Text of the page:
The people who walk in darkness will see a great light. On those living in the land of the shadow of death, a light will dawn.

How shall this be?

Nation will not rage against nation. Neither will they learn war any more.

How shall this be?

The promises of God are beyond what reasonable, intelligent people can expect. Yet still, these promises come.

They came to Mary through an angel. They come to us, usually, in more subtle ways. Through the words of scripture. Through dreams. Through the beauty of God’s creation. Through the words of friends and strangers. Through glimpses of God’s love, justice, and peace breaking out in our world.

We read of Jesus’ healings and his promise of abundant life, and we see in this God’s promise of health care for all people.

How shall this be?

The faithful will pray. Groups will lobby politicians. Medical staff will volunteer at clinics. Mennonite Church USA will practice mutual aid so that all pastors can have health care.

This is not really an answer. At least not a logically satisfying one. But it is the answer we have for now.

We follow the Prince of Peace; we read God’s promises of peace over and over again in the scriptures. We know these promises include peace in the Middle East. Peace between Muslims, Christians, and Jews.

How shall this be?

People will pray for peace. The Christian Peacemaker Teams will work with the Muslim Peacemaker Teams in Iraq. We will join with our Muslim and Jewish neighbors to work for the good of our communities.

This is not really an answer. Not an intellectually satisfying one. But it is the answer we have for now.

We know God’s amazing promises are not just for the world at large, but the promises are also for each of us. That we will have life abundant. Work that allows us to meet our physical needs and that sustains our spirits. Rich, deep, loving relationships. Health and happiness for those we love. Time and energy for the things that enliven us and for the things that bring life to others. These also are part of the promises of God.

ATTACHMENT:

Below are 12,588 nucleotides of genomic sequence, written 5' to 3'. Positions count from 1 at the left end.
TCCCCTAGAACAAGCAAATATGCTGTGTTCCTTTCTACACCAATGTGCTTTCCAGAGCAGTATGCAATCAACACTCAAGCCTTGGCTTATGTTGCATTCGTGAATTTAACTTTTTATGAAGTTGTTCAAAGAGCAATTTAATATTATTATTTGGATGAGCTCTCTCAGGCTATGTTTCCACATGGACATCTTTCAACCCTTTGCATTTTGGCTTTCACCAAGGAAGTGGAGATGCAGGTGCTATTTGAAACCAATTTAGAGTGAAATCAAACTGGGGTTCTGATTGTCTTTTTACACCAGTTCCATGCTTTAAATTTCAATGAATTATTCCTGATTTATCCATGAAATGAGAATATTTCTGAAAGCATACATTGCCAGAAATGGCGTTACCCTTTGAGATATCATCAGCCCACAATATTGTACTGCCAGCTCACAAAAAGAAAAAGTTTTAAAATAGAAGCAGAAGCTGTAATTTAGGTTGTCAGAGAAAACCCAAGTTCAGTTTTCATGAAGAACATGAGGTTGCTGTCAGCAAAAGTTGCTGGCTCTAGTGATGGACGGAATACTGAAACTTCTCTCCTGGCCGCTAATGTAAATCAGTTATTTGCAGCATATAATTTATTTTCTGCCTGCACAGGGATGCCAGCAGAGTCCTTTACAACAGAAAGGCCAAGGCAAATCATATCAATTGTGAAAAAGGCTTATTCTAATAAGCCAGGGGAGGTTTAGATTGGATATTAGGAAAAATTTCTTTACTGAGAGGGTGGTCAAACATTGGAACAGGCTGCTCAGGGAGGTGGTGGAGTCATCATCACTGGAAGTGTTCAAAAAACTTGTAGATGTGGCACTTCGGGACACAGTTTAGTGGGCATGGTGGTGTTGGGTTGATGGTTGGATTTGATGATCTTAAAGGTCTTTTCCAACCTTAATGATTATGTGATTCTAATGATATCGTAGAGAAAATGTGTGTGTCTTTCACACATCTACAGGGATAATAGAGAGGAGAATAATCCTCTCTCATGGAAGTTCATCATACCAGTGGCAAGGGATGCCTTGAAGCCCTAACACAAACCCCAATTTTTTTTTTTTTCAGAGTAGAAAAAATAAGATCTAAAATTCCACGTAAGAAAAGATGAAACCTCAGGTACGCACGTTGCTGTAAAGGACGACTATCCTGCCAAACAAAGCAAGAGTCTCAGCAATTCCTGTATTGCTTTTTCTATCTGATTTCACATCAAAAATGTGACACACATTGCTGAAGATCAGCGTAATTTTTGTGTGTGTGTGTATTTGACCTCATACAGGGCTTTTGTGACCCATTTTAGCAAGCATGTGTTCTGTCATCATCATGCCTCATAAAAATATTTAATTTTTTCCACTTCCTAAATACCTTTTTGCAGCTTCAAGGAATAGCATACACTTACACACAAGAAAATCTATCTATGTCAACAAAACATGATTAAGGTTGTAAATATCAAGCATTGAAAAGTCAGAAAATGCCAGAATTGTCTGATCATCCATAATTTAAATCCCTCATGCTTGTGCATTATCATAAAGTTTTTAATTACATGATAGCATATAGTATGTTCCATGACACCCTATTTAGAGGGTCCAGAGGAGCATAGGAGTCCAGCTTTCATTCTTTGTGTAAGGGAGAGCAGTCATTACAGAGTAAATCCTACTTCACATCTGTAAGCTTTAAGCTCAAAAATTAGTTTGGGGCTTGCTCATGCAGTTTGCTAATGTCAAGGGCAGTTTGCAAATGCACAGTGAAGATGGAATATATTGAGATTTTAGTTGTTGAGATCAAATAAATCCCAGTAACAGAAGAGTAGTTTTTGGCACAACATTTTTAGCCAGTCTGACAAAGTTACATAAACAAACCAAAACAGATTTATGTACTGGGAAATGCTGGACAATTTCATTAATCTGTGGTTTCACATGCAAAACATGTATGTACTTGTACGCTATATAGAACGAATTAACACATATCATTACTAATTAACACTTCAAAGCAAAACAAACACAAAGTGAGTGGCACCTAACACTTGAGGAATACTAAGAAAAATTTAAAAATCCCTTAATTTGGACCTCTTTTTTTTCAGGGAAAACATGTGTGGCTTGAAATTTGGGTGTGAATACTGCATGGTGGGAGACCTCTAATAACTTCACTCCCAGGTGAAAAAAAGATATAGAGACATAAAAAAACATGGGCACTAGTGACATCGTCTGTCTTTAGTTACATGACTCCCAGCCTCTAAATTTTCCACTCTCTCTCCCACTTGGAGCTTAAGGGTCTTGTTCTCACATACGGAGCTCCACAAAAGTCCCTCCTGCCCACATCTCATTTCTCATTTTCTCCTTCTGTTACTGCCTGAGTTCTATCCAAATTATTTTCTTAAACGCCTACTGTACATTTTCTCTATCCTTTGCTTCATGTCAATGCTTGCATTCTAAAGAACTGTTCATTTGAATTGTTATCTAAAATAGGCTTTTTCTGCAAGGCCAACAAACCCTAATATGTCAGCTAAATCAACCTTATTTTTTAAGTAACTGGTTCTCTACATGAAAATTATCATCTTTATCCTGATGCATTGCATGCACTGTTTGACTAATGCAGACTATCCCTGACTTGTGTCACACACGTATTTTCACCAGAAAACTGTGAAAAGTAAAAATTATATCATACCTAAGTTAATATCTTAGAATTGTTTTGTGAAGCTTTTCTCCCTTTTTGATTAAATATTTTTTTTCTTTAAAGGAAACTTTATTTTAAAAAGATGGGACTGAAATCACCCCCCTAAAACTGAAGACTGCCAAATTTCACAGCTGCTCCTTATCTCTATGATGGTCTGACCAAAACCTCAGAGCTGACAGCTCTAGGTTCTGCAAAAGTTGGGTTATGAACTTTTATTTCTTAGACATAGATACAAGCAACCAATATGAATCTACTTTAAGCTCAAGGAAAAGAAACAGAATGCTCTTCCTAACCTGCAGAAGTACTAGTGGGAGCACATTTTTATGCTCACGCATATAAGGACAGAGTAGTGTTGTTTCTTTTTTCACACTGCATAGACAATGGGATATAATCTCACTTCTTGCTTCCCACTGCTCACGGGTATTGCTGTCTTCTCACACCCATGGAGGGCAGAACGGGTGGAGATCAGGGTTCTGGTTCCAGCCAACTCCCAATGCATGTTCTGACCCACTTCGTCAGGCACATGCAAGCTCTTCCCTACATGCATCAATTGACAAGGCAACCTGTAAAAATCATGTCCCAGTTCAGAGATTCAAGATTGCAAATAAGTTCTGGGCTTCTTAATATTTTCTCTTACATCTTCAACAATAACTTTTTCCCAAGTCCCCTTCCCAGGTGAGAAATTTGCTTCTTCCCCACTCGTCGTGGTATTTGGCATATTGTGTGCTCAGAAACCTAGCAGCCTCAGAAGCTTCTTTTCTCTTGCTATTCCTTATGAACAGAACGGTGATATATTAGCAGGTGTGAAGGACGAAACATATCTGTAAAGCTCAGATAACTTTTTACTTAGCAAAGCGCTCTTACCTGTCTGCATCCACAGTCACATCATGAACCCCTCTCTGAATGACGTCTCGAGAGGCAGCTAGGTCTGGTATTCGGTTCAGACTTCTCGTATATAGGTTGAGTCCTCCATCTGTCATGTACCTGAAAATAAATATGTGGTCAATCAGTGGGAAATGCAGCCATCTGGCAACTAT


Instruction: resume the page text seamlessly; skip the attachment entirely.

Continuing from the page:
How shall this be?

We don’t know, exactly. All we know is that it involves the Holy Spirit acting in our lives. All we know is that it involves the presence of God coming close.

The Holy Spirit will come upon you and the power of the Most High will overshadow you.

I’m afraid that is the only answer I have for you this morning.

For Mary, it was enough.

Thanks be to God.

Advertisements

3 thoughts on “How shall this be?

  1. Thanks so much! I confess that I needed to go back and read it again, because I go to the end and realized that I had been mis-reading the question as “How CAN this be?” which is sort of different.

    The Holy Spirit’s presence is answer enough. Nice!

  2. Sharon and Nancy, thank you so much for stopping by and for commenting on this post. I’m sorry to have missed the great Annunciation discussion over on the Rev. Gals site yesterday. Christmas craziness has hit for sure. Blessings on your own preaching this morning. (And each week.)

Leave a Reply

Fill in your details below or click an icon to log in:

WordPress.com Logo

You are commenting using your WordPress.com account. Log Out / Change )

Twitter picture

You are commenting using your Twitter account. Log Out / Change )

Facebook photo

You are commenting using your Facebook account. Log Out / Change )

Google+ photo

You are commenting using your Google+ account. Log Out / Change )

Connecting to %s